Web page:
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Regner Ramos

@dining room table, a high floor, apartment, San Juan, Puerto Rico

I don't know what it means to me that the door to El Patio de Lila—the only gay bar in Santurce's La Placita—has been torn out and covered up with concrete blocks. I've never been fond of La Placita, the homogeneity makes me uneasy. So when I saw that the bar no longer had an entrance, I was more bewildered than I was sad. El Patio de Lila was never a space I frequented, but on the odd nights that I did go to La Placita with friends, I found a sense of relief knowing there was one bar where I could go get a drink and not feel like a total outsider among an overwhelming amount of people who are not queer.

There's nothing surprising about LGBTQ spaces closing in San Juan, but I suppose that what really struck me was the fact that—as opposed to other venues that have closed, such as Krash Klub—the doorway had been actively removed and closed off. The presence of that entryway, that threshold that separated a non-heterosexual space from the rest of the street, had been wiped away. I assume that by now the doorway ought to be painted the same color as the rest of the wall, leaving no trace behind of El Patio de Lila's existence.

A closed, former queer space that keeps its doorways and windows—even in a state of emptiness, abandonment, closure, or ruin, if you want to call it that—is still perceptible by those who frequented it as they pass by. These openings on the wall, even if covered by newspapers or wooden boards, offer former visitors opportunities to remember experiences that took place inside the space or even at its threshold, where we sometimes end up lingering when we need  a bit of fresh air. The materiality of these openings appeal to the provisional; they elicit a sense of temporary change in use, even if the space never opens up again. That the glass windows and metal doors remain glass windows and metal doors, albeit boarded up and bolted, matters. But closing up these openings changes the very form of the building surface, it alters the facade, and in this process, wipes out the formal and spatial connections between the venue and the street. The fact that these openings are sealed using concrete and cement matters. The materials speak of permanent change; it gives off a clear message of closing a past and moving towards different uses. When I pass by the former Krash Klub—located a few minutes away from the former Patio de Lila—I can't help but feel something resembling comfort in knowing that the space is still there and that nothing ever replaced it. Nothing—no one—could ever replace us.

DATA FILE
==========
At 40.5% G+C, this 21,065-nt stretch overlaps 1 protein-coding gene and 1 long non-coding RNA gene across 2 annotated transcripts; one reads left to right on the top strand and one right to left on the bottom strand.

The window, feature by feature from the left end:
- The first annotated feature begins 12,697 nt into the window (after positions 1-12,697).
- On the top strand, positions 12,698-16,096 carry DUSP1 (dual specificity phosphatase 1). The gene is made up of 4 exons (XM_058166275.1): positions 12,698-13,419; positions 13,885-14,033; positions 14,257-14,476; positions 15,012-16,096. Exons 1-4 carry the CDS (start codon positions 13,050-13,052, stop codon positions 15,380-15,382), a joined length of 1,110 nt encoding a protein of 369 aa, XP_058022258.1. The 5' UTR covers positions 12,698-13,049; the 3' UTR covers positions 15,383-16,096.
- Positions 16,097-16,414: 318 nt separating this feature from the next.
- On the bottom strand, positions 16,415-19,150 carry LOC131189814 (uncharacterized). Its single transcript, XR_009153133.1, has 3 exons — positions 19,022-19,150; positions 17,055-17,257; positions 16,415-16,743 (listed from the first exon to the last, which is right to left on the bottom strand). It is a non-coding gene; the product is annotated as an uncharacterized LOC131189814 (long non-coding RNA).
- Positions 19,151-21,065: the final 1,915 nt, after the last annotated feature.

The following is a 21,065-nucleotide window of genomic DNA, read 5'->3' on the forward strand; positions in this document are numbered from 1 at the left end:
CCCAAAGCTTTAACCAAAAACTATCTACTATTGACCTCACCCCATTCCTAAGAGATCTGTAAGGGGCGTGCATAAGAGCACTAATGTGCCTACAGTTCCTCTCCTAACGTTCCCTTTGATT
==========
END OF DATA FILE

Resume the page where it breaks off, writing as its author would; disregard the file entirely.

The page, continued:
El Patio de Lila's last Facebook page post was on August 15, 2019: 






I was told by a guy that I talked to on the internet, and that oddly enough I had seen one time prior to that when I went to that very bar, that El Patio de Lila closed because the building's owner didn't want to renew the lease for bar. This is hearsay, and it doesn't really provide any insight as to the reasons why the bar closed, why the entrance has been sealed off from the rest of the street, or why the building's owner no longer wanted to do business with the bar's owner. But one thing that I've been largely concerned about in the last months has been with the lack of LGBTQ-owned spaces in the city, where we're left at the mercy of landlords who may or may not want to do business with us. And who, furthermore, have the legal right to close up, seal off, or tear down the few spaces we have in the city, and with this, leaving us no other choice but to go out and search for "NEW LOCATIONS".